re: engineering management
notes on software development, leading teams and changing the way we work

Oil and Water

Reality check time - Open Source will never produce insanely great products when it comes to design.

Wow, didn’t even ease into the flamebait this time…

Let’s look at the evidence, shall we? For years, we’ve been hearing about the rise of the Linux desktop. The desktop that would be easy enough for your Mom or Grandma to use. …because the command line is too hard for women? Good luck with THAT sexist argument! Or, because Linux is Open Source it is automatically better, purer and easier? Suuurrrreeee……

GNOME and KDE are the predominant Linux desktop environments. Know why some people prefer KDE over GNOME? Because it works more like Microsoft Windows. Yes, THAT Microsoft Windows…the one that all the Open Source fanatics love to hate. Closed, proprietary, downright EVIL Microsoft Windows. A popular Linux desktop environment that is essentially copying a closed, proprietary environment? Nah! Couldn’t be! Except that every single Linux desktop app is essentially a clone of either a Windows or Macintosh application? Oh, and the component model on which GNOME is built? Inspired by Microsoft COM.

In the late nineties, Eazel tried to make Linux as easy to use as the Mac. They managed to get a file manager out before they shut their doors. Ximian tried to do the same, then got bought by Novell. Canonical is (finally!) approaching Mac-like aesthetics with Ubuntu 10.04 Lucid Lynx.

Now, I love and support Open Source. However, one has to wonder if Open Source has so many advantages why has there been so little innovative, original design coming out of that community? Why do they just copy what has come before? One answer might be:

"Good artists copy. Great artists steal." - Pablo Picasso

Except, no Open Source product currently stands out as an exemplar of great design. So, the Open Source community is just copying. They need to steal.

When it comes to infrastructure, things are a lot different. There are tons of examples of great code and creative uses of technology. Software that enables all of the wondrous services and tools we use on a daily basis. Hardware that used to fill a room that now fits in your pocket. Still, that is mostly the function. Form is just as critical a component and that is where I believe the Open Source community falls down.

"To make a user-friendly system, the system must have conceptual integrity, which can only be achieved by separating architecture from implementation." - Frederick Brooks, The Mythical Man-Month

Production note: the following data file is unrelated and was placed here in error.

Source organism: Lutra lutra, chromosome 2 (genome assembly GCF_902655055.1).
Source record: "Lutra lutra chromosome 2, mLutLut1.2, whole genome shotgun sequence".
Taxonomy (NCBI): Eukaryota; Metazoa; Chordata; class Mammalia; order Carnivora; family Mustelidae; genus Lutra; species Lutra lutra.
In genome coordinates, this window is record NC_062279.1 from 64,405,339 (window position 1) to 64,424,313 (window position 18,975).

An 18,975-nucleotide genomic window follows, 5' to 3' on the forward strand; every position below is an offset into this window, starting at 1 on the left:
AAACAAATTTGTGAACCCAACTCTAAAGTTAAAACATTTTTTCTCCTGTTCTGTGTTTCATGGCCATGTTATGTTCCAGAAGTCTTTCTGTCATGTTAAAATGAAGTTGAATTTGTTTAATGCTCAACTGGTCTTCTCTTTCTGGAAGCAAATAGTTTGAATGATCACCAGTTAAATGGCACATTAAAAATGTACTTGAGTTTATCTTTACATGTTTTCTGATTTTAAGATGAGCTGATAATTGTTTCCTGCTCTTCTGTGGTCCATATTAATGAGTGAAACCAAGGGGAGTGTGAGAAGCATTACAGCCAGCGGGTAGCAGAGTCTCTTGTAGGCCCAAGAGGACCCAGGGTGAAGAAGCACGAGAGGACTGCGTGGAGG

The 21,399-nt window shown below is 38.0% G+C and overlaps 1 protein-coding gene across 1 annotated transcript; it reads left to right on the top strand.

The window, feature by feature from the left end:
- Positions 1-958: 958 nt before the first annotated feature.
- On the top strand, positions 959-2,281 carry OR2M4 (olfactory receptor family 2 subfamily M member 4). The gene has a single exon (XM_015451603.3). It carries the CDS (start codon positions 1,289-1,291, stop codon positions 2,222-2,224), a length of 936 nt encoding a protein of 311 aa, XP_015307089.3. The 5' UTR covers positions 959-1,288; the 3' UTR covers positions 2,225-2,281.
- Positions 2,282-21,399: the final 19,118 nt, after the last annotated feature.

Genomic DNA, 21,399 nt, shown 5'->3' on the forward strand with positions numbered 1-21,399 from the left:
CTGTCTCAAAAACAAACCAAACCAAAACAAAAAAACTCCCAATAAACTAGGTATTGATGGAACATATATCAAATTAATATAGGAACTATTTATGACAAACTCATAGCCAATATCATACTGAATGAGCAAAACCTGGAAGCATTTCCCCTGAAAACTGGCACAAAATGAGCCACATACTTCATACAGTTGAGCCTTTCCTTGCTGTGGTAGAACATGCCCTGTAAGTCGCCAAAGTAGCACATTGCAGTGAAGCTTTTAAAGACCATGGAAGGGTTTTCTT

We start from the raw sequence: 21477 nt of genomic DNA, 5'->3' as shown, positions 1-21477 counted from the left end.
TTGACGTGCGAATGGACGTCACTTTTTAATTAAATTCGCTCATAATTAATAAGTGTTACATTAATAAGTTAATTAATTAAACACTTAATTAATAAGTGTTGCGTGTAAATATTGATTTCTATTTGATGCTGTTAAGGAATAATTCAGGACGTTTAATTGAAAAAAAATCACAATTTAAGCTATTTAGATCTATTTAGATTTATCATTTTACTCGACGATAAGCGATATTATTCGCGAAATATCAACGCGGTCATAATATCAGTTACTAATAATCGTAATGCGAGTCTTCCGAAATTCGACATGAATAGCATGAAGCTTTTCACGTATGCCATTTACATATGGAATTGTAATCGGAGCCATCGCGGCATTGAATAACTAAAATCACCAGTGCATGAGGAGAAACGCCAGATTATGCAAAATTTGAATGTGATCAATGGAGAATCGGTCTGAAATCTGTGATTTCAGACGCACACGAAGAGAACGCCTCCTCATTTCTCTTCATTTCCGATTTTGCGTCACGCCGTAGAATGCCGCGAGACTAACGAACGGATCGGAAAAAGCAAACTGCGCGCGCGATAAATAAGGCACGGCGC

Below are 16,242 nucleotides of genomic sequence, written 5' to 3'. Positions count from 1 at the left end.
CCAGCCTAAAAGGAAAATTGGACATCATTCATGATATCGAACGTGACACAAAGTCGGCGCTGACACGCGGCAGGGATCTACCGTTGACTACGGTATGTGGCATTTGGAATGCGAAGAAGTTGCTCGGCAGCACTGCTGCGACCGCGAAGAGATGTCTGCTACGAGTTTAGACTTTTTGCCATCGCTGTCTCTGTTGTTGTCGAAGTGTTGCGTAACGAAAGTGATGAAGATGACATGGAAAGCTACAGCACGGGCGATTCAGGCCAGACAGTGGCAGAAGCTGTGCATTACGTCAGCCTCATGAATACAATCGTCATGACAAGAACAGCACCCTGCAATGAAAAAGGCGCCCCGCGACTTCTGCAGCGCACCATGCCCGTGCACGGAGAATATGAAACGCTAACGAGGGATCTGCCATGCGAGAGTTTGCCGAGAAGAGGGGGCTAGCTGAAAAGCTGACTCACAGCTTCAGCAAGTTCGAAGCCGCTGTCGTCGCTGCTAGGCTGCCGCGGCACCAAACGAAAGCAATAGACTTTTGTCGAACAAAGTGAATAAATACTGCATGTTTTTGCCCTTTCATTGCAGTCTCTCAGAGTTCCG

Engineers tend to over-focus on the implementation; what tool stack will we use, what’s the most efficient algorithm here, emacs or vim? All of these are critical issues (except the last one. The answer is simple…vim.) And, they often address conceptual integrity in terms of code modularity and loose coupling. But, they often punt on design. Or, copy badly.

Google, frankly, has been getting worse at this. No question, they employ some of the finest minds in the world. However, I once thought they had an interesting, minimalist design aesthetic. Their search engine, while maximizing function, also maximized form by what they left out. They epitomized this most famous of sayings:

"In anything at all, perfection is finally attained not when there is no longer anything to add, but when there is no longer anything to take away." - Antoine de Saint-Exupery

However, as Google has moved more into products, they seem to have fallen into copy mode. Google Apps looks more and more like Microsoft Office. Feature creep abounds. And today, they committed the most egregious of sins. They added a Microsoft Bing-like wallpaper feature to the main search page on google.com.

Compare Android to Apple’s iOS. Well, try anyway. Which version of Android? On which device? The stock Android UI or the (purportedly) far superior Sense UI from HTC?

This is the critical error the Open Source community continues to make. They conflate providing choices with making choices. All the current arguments against Apple are about choice. Users should be able to choose. They need their freedom. If I want to run Linux on my wristwatch, I should be able to even though there’s no damn good reason for doing so. Blah, blah, blah…

Bullshit. Design is about making the most appropriate choices, so that your customers don’t have to for the most common cases. It’s about providing great defaults and fewer settings, not settings for every friggin' feature you offer. Sure, I could buy an Android phone and tweak it to my heart’s delight. But, do I want to? I have to think and decide all day long. Can’t I have one thing that doesn’t force me to twiddle with it needlessly just so I can use it?

I want to love Open Source products, but I can’t…yet. To me, Linux on the desktop has long been displaced by Mac OS X. If some vendor creates a laptop with the build quality of a MacBook Pro, installs a distro that allows it to wake up from sleeping immediately and has non-flaky wireless support then you can bet I’ll give it a try.

And I believe that someone out there can do it. They just need to steal from The Master:

"People think it’s this veneer – that the designers are handed this box and told, ‘Make it look good!’ That’s not what we think design is. It’s not just what it looks like and feels like. Design is how it works." - Steve Jobs, 2003

At the 2010 Apple Worldwide Developers Conference, Steve showed a slide with street signs indicating the intersection of Liberal Arts and Technology. Apple lives on this intersection. That is the lesson that the Open Source community needs to learn. The two are not mutually exclusive. They can work together harmoniously.

Find a way to bring great designers into the community and learn to work with each other. I want there to be an Apple of Open Source. I want to be its customer.